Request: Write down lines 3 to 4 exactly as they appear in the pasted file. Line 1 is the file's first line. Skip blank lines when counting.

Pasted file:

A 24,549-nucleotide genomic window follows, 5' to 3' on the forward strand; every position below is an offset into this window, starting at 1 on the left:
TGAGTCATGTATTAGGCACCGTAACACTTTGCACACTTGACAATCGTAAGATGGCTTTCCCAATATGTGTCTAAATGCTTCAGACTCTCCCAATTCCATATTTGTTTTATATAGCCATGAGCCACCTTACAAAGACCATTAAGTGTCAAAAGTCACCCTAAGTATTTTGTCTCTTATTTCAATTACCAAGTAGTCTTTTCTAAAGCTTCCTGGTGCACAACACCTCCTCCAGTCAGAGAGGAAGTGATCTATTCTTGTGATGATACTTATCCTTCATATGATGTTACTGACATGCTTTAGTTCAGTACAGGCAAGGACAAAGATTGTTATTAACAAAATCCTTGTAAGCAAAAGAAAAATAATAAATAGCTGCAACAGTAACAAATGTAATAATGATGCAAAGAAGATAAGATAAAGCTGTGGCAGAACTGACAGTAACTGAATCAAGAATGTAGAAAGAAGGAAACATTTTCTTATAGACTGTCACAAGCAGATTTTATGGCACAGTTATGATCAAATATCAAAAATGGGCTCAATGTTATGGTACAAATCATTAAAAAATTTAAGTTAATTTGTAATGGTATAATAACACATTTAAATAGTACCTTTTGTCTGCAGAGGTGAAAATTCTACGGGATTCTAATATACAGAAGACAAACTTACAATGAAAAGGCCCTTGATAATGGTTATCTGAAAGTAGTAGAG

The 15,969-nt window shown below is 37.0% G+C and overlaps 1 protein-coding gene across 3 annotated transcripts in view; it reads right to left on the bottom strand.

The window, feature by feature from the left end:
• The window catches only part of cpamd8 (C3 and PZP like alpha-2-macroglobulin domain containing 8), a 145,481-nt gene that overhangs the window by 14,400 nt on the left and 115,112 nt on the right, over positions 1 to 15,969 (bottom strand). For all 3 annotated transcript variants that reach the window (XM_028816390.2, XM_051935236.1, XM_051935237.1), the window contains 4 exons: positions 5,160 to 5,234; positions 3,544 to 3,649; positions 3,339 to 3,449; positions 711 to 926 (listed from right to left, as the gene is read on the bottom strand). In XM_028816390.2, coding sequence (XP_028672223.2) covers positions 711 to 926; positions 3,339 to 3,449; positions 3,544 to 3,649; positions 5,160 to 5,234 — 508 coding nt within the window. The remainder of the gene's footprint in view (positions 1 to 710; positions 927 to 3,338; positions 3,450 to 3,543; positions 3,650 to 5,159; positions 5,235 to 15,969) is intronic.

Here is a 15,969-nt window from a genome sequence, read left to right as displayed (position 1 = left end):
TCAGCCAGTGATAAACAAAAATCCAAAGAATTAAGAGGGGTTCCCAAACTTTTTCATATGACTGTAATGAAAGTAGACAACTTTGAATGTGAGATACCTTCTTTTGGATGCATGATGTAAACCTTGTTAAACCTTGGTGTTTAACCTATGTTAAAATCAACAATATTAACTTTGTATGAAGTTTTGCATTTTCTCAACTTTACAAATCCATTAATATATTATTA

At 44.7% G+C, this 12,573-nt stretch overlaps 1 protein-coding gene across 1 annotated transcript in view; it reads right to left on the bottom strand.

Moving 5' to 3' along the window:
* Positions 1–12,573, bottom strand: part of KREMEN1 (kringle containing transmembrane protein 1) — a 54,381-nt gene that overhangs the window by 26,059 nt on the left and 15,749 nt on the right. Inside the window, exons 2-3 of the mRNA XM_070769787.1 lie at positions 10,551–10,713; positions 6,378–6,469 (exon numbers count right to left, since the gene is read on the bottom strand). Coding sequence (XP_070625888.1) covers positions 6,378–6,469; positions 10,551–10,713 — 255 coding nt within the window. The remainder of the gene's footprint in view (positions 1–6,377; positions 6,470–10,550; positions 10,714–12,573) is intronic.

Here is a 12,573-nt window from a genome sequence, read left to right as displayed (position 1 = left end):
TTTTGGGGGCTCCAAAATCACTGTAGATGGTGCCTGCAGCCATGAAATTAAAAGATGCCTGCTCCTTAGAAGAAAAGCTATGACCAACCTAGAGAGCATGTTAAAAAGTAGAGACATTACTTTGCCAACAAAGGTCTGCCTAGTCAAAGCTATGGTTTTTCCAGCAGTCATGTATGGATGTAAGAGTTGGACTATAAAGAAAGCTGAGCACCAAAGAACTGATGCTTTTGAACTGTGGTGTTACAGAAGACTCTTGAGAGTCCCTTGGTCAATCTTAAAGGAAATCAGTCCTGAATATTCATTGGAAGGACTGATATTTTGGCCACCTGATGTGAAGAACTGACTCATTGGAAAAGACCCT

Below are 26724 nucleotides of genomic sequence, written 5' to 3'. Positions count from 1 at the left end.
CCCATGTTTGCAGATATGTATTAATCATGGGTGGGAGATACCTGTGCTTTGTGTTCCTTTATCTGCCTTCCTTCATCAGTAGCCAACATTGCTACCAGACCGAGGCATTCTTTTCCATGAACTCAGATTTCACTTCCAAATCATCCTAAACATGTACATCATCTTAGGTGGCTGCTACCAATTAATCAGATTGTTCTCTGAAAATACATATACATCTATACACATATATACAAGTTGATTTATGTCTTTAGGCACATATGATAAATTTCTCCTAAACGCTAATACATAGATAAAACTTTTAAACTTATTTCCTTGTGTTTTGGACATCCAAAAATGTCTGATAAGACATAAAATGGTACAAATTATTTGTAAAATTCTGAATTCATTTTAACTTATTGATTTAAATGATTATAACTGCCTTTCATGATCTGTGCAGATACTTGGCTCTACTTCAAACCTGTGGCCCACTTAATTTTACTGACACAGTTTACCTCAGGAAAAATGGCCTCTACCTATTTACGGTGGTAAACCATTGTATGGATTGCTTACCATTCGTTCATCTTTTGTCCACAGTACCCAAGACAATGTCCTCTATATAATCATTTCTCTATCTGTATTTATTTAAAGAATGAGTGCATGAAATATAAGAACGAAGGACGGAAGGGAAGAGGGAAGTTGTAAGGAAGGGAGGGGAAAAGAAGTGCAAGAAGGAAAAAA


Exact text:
The 15,969-nt window shown below is 37.0% G+C and overlaps 1 protein-coding gene across 3 annotated transcripts in view; it reads right to left on the bottom strand.

The window, feature by feature from the left end: